ERIC Number: ED381446
Record Type: RIE
Publication Date: 1994-Apr
Motivational Strategies and Implicit Theories of Social Studies Teachers.
Hootstein, Edward W.
This research reports on a descriptive study conducted by interviewing 18 U.S. history teachers of eighth-graders in seven middle schools in a Pacific Northwest school district. The volunteers were from middle-class suburban schools with an average of 15 years teaching experience. The research questions focused on: (1) What strategies do social studies teachers use to motivate students to learn U.S. history? (2) What reasons do these teachers provide to explain their use of particular motivational strategies? and (3) What implicit theories do the teachers hold about the goals of their instruction? and (4) How do their goals for U.S. history instruction relate to their use of motivational strategies? The study showed the five most frequently mentioned strategies were simulations, projects, games, historical novels, and relating history to the present. A sample of the teachers' students expressed a desire for strategies that encourage active participation and suggestions for teachers to make the study of history more realistic. Findings suggested that teachers need to make the U.S. history curriculum motivating by including supplemental activities. Contains 16 references. (EH)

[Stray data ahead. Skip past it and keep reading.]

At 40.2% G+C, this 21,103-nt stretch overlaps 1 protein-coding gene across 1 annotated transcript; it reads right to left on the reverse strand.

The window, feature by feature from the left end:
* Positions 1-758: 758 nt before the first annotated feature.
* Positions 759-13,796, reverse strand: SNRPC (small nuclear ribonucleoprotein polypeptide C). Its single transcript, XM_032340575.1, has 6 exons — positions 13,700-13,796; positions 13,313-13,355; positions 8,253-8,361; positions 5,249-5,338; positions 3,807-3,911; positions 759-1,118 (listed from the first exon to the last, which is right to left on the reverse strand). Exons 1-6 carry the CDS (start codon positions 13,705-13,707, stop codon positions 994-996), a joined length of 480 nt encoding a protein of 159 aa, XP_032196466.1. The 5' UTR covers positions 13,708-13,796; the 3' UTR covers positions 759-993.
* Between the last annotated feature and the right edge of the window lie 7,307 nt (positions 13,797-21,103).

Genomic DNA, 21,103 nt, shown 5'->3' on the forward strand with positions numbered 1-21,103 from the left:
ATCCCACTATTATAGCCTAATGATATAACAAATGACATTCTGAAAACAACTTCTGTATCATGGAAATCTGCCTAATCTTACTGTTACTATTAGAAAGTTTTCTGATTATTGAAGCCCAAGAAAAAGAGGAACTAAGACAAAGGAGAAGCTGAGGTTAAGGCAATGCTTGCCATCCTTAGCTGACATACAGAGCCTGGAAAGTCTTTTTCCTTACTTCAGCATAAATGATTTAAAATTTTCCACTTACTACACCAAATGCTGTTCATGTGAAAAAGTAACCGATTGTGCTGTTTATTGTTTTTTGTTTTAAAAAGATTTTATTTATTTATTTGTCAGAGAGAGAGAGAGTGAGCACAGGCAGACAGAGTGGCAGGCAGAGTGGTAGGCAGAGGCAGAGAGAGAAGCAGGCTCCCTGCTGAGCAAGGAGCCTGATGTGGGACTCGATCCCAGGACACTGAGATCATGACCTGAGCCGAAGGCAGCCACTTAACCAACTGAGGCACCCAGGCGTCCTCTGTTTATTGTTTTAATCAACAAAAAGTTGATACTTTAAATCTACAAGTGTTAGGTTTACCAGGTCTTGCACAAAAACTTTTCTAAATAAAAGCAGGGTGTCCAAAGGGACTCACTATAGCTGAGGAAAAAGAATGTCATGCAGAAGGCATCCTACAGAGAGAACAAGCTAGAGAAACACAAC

Publication Type: Reports - Research
Education Level: N/A
Authoring Institution: N/A